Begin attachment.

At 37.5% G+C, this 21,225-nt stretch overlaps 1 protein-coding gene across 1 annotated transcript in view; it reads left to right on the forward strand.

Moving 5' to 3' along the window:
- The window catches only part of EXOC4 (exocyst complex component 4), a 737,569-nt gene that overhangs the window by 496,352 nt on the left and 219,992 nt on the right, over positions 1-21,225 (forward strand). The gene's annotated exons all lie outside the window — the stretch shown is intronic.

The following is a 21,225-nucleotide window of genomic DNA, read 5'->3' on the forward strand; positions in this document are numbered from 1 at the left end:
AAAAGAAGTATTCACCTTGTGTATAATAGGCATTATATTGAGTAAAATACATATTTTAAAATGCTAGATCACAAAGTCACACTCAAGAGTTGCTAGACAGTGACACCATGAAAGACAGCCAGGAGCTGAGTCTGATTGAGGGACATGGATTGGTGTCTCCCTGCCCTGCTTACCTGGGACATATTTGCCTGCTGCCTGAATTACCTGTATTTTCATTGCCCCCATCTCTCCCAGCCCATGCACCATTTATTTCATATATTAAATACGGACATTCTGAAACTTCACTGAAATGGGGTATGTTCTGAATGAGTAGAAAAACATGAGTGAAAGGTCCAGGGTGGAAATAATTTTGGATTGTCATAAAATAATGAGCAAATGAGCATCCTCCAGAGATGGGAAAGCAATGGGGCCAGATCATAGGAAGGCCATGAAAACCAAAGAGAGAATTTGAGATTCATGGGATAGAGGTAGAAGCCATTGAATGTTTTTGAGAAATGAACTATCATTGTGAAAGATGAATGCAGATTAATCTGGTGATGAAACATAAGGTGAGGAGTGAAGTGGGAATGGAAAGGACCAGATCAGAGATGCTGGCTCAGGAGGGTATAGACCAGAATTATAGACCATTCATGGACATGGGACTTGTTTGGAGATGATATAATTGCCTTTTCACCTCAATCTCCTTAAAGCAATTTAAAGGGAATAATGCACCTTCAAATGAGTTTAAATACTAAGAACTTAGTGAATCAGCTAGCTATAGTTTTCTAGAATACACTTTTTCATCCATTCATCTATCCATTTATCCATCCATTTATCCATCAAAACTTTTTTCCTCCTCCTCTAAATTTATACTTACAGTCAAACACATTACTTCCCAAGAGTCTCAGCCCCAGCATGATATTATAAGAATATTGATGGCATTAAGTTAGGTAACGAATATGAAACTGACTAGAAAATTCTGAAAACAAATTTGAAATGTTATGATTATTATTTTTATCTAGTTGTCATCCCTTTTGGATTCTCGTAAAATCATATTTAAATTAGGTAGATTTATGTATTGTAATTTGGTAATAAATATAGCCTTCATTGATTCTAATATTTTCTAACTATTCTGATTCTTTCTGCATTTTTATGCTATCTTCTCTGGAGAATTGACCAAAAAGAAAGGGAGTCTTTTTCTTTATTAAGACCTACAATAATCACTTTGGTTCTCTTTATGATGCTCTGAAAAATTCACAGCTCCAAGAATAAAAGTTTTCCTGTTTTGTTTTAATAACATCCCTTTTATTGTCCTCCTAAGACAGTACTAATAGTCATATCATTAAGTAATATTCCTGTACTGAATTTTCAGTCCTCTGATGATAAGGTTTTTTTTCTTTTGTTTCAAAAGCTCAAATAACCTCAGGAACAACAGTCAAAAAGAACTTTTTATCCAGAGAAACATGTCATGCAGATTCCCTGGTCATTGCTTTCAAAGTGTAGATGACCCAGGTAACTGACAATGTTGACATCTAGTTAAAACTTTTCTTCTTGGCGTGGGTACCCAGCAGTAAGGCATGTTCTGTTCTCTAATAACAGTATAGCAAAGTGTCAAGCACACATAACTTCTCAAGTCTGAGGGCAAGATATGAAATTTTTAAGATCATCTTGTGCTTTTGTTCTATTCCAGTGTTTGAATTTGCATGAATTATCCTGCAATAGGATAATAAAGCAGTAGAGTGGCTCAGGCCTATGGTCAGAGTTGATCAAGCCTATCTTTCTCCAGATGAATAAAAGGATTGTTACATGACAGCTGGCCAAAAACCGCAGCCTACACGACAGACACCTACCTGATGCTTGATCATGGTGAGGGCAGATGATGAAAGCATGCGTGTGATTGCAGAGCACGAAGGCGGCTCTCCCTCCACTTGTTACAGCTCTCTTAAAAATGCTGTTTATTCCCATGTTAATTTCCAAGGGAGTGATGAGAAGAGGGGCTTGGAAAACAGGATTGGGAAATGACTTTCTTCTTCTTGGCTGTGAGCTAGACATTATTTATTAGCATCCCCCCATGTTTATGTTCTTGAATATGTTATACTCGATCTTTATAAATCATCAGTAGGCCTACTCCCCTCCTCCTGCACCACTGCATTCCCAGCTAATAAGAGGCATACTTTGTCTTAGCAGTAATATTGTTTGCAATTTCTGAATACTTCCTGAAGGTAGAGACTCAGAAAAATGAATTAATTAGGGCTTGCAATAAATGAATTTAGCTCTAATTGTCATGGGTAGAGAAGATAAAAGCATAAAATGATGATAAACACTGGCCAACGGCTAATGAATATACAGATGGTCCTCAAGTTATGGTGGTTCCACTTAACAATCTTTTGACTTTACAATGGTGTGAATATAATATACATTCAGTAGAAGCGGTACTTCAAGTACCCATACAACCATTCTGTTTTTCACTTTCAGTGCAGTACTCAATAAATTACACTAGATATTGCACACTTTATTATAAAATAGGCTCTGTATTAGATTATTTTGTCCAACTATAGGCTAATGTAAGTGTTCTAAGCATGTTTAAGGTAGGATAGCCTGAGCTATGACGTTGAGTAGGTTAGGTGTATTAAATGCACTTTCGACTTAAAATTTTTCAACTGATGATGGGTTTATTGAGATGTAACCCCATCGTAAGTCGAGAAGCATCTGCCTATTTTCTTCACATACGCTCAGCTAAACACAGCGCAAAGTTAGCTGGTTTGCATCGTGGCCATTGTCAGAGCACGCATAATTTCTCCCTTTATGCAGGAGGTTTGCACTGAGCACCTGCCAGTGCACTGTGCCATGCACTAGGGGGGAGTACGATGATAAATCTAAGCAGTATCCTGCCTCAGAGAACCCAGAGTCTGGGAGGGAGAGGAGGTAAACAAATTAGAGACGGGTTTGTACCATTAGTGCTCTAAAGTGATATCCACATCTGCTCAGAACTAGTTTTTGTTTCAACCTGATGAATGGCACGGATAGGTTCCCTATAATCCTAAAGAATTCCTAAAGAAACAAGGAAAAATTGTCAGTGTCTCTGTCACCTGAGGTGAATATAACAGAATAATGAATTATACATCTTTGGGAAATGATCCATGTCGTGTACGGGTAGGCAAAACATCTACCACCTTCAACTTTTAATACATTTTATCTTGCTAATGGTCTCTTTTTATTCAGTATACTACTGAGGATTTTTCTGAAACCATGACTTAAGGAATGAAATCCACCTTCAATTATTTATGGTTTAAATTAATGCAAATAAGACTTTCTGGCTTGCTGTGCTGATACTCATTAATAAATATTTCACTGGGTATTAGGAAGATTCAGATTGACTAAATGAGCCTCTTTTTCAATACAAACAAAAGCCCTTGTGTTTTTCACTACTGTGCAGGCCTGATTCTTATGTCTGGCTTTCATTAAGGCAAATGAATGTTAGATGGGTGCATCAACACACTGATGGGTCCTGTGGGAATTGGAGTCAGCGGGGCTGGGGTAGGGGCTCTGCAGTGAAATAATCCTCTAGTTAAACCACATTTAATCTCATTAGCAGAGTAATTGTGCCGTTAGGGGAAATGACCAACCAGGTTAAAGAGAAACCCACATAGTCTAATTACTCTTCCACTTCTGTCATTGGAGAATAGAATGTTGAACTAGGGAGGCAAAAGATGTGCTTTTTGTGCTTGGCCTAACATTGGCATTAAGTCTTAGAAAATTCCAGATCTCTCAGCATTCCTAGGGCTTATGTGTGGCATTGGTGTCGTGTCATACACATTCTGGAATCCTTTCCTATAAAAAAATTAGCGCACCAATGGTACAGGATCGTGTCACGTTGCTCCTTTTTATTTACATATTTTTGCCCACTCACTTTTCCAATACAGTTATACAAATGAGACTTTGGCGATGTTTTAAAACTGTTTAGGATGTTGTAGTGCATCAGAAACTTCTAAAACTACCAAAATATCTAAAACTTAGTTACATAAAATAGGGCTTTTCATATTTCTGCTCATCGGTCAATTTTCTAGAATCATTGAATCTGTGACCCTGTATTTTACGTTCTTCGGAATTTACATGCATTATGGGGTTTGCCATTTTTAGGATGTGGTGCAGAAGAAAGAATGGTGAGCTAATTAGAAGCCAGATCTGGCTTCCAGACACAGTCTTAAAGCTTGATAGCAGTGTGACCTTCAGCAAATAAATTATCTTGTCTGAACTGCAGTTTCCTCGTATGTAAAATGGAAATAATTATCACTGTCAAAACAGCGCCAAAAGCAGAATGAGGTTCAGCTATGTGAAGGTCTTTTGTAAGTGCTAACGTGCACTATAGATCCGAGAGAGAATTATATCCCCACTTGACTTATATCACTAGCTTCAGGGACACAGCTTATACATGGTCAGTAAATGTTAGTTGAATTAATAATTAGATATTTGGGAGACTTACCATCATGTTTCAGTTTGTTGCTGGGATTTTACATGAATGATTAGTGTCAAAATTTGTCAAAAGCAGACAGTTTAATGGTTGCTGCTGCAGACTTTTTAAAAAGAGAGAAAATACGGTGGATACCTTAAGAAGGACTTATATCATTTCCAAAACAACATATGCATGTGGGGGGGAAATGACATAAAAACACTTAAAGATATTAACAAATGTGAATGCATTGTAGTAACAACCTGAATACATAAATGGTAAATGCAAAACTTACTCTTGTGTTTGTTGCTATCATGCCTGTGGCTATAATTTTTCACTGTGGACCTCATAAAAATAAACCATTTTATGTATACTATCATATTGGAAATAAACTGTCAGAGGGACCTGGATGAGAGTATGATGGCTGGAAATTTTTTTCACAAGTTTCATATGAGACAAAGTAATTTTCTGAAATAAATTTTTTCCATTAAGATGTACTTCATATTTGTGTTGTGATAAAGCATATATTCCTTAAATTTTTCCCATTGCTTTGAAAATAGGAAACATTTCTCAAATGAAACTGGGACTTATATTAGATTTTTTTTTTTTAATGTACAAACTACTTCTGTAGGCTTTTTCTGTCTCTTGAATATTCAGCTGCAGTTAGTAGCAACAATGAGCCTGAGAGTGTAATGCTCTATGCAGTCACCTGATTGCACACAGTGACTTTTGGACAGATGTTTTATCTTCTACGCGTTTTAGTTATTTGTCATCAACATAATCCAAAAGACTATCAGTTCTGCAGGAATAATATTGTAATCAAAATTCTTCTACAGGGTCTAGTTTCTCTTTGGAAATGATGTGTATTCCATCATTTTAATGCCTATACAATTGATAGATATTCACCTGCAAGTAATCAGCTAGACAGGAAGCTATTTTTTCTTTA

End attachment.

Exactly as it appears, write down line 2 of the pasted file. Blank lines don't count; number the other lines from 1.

Moving 5' to 3' along the window: